Former French Prime Minister Laurent Fabius echoed this opinion, noting that China and France appreciate each other's rich culture and history.

"There are, of course, differences between China and France, but there are also many points in common. We are great civilizations ... (and) we are permanent members of the Security Council. On many points, even though our systems are different, our views are similar, if not identical," said Fabius.

French writer Jean-Pierre Page rejected the view of the "superiority of Western civilization as a definition of progress and development."

"There should be no single model imposed from the outside," Page said, adding that "what we need is a community of destiny, win-win relations based on mutual respect."


Among the gifts exchanged on Monday, three Olympic torches were particularly eye-catching, which stood side by side on an off-white marble table in the brightly lit Portrait Room of Elysee Palace.

Xi presented to Macron the Olympic torches of the Beijing 2008 Olympics and the Beijing 2022 Winter Olympics. In return, Macron gifted Xi an Olympic torch of the coming Paris Olympic Games. Paris will host the 33rd Summer Olympic Games from July to August.

Upon arrival for the state visit to France on Sunday, Xi said that he hopes China and France will light up their way forward with the torch of history.

France is a sporting power and China will send a high-level delegation to France to participate in the Games, Xi said with a smile, wishing the Paris Olympic Games every success.

During their meetings over the past two days, both leaders emphatically voiced their opposition to bloc confrontation and reiterated their commitment to multilateralism, with Xi calling on China and France to uphold independence and jointly prevent a "new Cold War."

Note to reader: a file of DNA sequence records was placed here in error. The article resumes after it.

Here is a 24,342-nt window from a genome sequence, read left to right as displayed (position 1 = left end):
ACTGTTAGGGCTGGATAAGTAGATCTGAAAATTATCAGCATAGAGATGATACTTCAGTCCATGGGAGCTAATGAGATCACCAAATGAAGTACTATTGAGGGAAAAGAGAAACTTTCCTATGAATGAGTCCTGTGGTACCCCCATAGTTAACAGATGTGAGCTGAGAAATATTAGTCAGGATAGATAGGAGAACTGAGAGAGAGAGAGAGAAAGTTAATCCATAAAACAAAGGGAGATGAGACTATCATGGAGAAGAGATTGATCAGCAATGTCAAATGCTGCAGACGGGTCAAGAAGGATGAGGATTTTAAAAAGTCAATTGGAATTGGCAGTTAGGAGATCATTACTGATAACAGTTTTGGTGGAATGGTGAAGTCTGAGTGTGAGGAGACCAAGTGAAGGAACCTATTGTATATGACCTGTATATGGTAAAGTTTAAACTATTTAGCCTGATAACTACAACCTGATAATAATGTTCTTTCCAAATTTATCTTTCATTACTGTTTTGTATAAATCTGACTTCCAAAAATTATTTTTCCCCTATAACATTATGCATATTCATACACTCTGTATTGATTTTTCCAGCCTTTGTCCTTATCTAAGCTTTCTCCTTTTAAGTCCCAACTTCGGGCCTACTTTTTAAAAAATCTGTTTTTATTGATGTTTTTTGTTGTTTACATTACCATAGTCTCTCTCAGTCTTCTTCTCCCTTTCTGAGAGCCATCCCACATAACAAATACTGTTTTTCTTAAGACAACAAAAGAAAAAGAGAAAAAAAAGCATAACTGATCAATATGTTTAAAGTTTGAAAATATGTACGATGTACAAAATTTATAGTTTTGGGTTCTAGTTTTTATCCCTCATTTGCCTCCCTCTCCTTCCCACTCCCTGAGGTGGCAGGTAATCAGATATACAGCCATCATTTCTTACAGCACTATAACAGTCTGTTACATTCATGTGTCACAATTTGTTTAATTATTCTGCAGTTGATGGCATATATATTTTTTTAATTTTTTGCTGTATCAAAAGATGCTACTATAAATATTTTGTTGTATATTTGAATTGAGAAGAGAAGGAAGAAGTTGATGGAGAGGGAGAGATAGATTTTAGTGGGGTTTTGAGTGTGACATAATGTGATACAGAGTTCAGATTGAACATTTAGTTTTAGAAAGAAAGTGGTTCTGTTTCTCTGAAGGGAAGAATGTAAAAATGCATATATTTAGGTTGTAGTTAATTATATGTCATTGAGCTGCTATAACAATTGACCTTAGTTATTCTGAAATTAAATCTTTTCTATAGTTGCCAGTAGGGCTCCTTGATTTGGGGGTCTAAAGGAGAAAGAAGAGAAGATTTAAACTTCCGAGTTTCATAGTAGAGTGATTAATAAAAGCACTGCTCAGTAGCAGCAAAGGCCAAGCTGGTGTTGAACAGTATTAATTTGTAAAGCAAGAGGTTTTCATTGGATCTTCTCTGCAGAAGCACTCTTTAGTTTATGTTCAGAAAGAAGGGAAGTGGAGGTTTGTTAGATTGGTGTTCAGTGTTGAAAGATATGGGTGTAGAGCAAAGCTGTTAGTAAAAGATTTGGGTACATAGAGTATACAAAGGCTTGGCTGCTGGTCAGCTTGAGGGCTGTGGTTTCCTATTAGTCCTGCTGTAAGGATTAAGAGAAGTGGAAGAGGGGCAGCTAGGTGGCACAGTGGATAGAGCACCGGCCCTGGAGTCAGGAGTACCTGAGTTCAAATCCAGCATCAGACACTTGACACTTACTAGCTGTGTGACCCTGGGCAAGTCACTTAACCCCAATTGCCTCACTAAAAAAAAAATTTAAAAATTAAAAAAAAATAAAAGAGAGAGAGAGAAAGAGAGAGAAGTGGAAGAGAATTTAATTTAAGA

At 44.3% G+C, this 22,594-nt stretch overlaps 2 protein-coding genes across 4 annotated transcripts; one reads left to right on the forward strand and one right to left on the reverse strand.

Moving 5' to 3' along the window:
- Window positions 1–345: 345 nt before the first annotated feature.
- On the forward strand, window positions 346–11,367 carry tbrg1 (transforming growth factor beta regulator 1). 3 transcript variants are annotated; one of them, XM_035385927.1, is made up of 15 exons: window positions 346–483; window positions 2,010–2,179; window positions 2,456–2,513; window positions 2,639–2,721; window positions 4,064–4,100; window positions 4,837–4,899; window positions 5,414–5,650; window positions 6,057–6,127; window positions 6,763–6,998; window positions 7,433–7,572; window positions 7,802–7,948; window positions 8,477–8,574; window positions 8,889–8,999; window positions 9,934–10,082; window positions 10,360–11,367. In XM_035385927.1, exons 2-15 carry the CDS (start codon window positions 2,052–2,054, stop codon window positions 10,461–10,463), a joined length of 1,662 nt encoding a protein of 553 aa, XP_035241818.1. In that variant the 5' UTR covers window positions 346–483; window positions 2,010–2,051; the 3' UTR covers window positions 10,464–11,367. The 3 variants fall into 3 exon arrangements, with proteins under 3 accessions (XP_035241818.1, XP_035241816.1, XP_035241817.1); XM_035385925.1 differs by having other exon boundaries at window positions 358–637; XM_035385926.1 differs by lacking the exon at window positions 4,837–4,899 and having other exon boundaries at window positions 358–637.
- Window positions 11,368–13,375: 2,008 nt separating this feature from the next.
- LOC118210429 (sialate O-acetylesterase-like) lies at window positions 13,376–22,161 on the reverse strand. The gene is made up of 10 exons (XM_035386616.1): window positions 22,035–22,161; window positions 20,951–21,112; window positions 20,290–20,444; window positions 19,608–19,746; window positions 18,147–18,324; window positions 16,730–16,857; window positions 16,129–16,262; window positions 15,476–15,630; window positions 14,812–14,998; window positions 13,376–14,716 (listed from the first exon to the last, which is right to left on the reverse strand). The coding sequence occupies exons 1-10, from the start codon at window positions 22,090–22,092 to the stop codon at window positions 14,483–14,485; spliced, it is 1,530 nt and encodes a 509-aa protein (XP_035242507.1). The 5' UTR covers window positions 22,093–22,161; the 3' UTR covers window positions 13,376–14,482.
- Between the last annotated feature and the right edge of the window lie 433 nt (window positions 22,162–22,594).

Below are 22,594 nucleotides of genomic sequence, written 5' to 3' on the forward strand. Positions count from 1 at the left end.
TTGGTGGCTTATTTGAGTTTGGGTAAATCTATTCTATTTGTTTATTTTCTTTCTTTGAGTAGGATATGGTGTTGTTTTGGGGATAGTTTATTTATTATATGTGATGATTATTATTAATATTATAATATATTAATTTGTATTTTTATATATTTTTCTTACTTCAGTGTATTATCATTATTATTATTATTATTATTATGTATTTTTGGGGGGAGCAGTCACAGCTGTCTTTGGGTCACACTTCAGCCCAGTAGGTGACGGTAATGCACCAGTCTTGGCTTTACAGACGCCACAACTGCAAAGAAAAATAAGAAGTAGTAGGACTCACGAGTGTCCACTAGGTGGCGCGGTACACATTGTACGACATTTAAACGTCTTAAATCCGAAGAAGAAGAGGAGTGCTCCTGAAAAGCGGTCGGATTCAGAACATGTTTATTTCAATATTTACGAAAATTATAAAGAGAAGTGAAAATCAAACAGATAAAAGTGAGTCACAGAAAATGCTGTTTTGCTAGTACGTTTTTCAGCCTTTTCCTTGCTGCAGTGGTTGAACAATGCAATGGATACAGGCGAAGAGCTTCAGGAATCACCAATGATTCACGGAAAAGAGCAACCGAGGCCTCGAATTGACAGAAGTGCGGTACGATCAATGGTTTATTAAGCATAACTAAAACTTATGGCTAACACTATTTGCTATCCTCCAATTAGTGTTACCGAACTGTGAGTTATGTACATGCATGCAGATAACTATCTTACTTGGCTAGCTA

France was the first major Western country to establish diplomatic relations with China, and has done a great deal to help China develop, said Eric Alauzet, president of the France-China Friendship Group of the French National Assembly, noting that France has for long advocated strategic autonomy for Europe.

"That means not to fall back after the East-West confrontation ... so this multipolarity, this multipolar, multilateral world is what China and France want in common," said Alauzet.

While jointly meeting the press with Macron on Monday, Xi said that China is willing to launch an initiative with France calling for a worldwide truce during the Paris Olympic Games.

"The fact that France and China, who are both permanent members of the Security Council, can work together is very important, given the reality that the world is facing two conflicts in Ukraine and Gaza," said Pascal Boniface, founding director of the French Institute for International and Strategic Affairs.

China and France have also long collaborated on combating climate change and environmental degradation, said Boniface, adding that he is glad to witness both sides' efforts to promote a more peaceful world and strengthen multilateralism, which is currently facing significant challenges.